Arab-Israeli Conflict

Topics: Israel, Jordan, West Bank Pages: 12 (3291 words) Published: April 3, 2013
World History III
Middle East Notes

Diaspora: 132 C.E. by the Romans—“dispersal” and in the 70 CE the Roman’s destroyed the 2nd temple.

Dreyfus Affair: 1894—Captain Alfred Dreyfus (French Jew) is convicted of selling military secrets to the Germans. --Anti-Semitism greur

Zionism – Theodore Herzl, Is a secular Jew and Journalist. He believed in assimilation until the Dreyfus Affair. 1897—First Zimist Congress

Pre-WWI situation in the Middle East: Under the control of the Ottoman Empire. Arab Muslims had been there for 12 centuries. The Jews is the area was 25,000 people
1st aliyah—1882- 1903 20,000 Jews immigrate.
2nd aliyah--- 1905- 1914 35,000 more Jews immigrate.

WWI in the Middle East: British “owned” the Suez…but the Ottomans attacked it.

Husayn-McMahon correspondence – 1915
• An agreement between the British and Husayn (Hussein) Ibn Ali (Sherif Hussein) of Mecca- leader of the Hashemite’s. • In return for an Arab revolt against the Ottomans, Henry McMahon promised support for an Arab kingdom after the war. • Interestingly, the British made his son, Faisal, King of Iraq after WWI and his other son, Abdullah, King of Transjordoan

Sykes-Picot Agreement – In 1916 it is a secret agreement. Great Britain and France decided to each carve out their spheres of influence in the Middle East after WWII Lebanon and Syria would be France’s mandate areas.

Palestine, Transjordon, Iraq would be GB’s mandate area.

Balfour Declaration –
• 1917
• Named for Arthur James Balfour, British foreign secretary at the time. • The British wanted to keep the Russians in the war and get the Americans in and thought support for a Jewish state in Palestine would sway the Jewish public in those countries. • “His Majesty’s Government view with favour the establishment in Palestine of a national homeland for the Jewish people…”

** also read the article on these three deals!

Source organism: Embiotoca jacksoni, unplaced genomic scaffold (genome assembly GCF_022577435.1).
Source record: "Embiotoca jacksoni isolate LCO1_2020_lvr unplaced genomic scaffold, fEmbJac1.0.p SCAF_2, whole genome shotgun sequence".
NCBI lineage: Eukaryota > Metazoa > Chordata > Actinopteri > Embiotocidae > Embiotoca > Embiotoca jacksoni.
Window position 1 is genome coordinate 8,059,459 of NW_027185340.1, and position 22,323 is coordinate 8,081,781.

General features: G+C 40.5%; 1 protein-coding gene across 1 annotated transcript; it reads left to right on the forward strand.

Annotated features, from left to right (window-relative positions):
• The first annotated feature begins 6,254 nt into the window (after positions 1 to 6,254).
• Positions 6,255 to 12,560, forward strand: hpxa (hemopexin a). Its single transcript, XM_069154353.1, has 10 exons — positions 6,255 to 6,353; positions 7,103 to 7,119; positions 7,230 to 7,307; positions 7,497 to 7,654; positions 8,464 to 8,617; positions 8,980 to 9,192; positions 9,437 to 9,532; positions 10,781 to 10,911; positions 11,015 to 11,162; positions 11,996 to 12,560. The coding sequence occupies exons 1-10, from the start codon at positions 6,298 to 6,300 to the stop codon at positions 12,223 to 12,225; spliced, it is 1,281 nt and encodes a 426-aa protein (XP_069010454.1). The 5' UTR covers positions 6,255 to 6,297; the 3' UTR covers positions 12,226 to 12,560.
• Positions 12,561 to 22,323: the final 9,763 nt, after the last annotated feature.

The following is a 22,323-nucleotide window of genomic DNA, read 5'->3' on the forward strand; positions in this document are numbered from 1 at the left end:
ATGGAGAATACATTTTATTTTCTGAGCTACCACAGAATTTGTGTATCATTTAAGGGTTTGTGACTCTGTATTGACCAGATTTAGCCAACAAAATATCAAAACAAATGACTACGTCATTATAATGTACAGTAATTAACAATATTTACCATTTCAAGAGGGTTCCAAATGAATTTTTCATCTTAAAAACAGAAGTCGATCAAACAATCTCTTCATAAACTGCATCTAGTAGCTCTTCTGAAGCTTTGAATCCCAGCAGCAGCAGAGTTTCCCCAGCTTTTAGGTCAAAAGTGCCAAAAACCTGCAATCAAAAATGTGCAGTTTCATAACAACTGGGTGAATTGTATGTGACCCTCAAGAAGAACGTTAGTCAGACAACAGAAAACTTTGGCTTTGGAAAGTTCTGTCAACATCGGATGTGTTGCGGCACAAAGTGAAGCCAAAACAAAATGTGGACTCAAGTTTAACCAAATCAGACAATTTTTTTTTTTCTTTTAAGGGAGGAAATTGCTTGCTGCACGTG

The situation in the Middle East between world wars, during WWII, and
Egypt (p 566) –
• Egypt is important to the British because of the Suez Canal and is never a mandate. • Although the Ottoman Empire officially ruled Egypt, the British had in fact controlled the country since 1882. • When the Ottomans joined the Central Powers in 1914, the British declared Egypt a protectorate. After World War I a strong nationalist movement developed in Egypt, led by the Wafd Party. In 1919 the party led a popular revolt against the British. • Although the British quickly put down this revolt, calls for independence continued. Finally, in 1922, the British declared Egypt independent. • However, the British government would leave military forces there to defend Egypt and the Suez Canal. Britain also maintained administrative control over the Sudan. • During the 1920s and early 1930s, the Egyptian independence movement grew stronger. Egyptian nationalists wanted complete freedom from Britain. • After Italy invaded Ethiopia, an alarmed Egypt and Britain forged the Anglo-Egyptian Treaty of 1936, which gave Egypt greater independence. • The treaty provided the British military with a garrison in Egypt for 20 years. The two nations pledged to support each other if war broke out in the Middle East, and Britain sponsored Egypt's membership in the League of Nations. • Many Egyptians, however, were not satisfied because British troops were still stationed throughout Egypt.

Turkey becomes a republic (p 570)-
• After its defeat in World War I, the once mighty Ottoman Empire was stripped of all its land except Turkey. Greek troops arrived to impose the peace treaty's terms. • Ottoman government could do nothing to prevent their increasing grip on the country. Then Mustafa Kemal, a hero of the fighting at Gallipoli, stepped forward. • Kemal and his nationalist followers took control of the assembly. Declaring that Turkey’s enemies controlled the...
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